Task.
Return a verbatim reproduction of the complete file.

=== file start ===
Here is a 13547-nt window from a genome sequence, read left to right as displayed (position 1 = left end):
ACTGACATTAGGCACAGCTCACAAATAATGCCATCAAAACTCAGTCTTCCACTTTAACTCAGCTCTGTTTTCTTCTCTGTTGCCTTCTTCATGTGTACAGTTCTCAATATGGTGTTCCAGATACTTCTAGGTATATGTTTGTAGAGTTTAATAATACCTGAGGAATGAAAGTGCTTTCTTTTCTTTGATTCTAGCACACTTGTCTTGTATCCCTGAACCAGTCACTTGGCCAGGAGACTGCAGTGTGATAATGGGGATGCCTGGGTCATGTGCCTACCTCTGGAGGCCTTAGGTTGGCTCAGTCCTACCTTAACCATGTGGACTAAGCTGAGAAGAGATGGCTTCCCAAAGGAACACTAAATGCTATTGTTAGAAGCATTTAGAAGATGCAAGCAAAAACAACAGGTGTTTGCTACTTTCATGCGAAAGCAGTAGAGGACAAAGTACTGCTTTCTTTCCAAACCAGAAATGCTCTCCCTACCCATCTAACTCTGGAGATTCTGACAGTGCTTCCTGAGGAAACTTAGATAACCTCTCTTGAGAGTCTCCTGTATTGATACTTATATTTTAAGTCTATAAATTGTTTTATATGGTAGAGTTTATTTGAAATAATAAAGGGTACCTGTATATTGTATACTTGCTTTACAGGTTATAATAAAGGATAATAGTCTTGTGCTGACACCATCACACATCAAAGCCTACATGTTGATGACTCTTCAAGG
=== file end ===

Here is a 13547-nt window from a genome sequence, read left to right as displayed (position 1 = left end):
ACTGACATTAGGCACAGCTCACAAATAATGCCATCAAAACTCAGTCTTCCACTTTAACTCAGCTCTGTTTTCTTCTCTGTTGCCTTCTTCATGTGTACAGTTCTCAATATGGTGTTCCAGATACTTCTAGGTATATGTTTGTAGAGTTTAATAATACCTGAGGAATGAAAGTGCTTTCTTTTCTTTGATTCTAGCACACTTGTCTTGTATCCCTGAACCAGTCACTTGGCCAGGAGACTGCAGTGTGATAATGGGGATGCCTGGGTCATGTGCCTACCTCTGGAGGCCTTAGGTTGGCTCAGTCCTACCTTAACCATGTGGACTAAGCTGAGAAGAGATGGCTTCCCAAAGGAACACTAAATGCTATTGTTAGAAGCATTTAGAAGATGCAAGCAAAAACAACAGGTGTTTGCTACTTTCATGCGAAAGCAGTAGAGGACAAAGTACTGCTTTCTTTCCAAACCAGAAATGCTCTCCCTACCCATCTAACTCTGGAGATTCTGACAGTGCTTCCTGAGGAAACTTAGATAACCTCTCTTGAGAGTCTCCTGTATTGATACTTATATTTTAAGTCTATAAATTGTTTTATATGGTAGAGTTTATTTGAAATAATAAAGGGTACCTGTATATTGTATACTTGCTTTACAGGTTATAATAAAGGATAATAGTCTTGTGCTGACACCATCACACATCAAAGCCTACATGTTGATGACTCTTCAAGG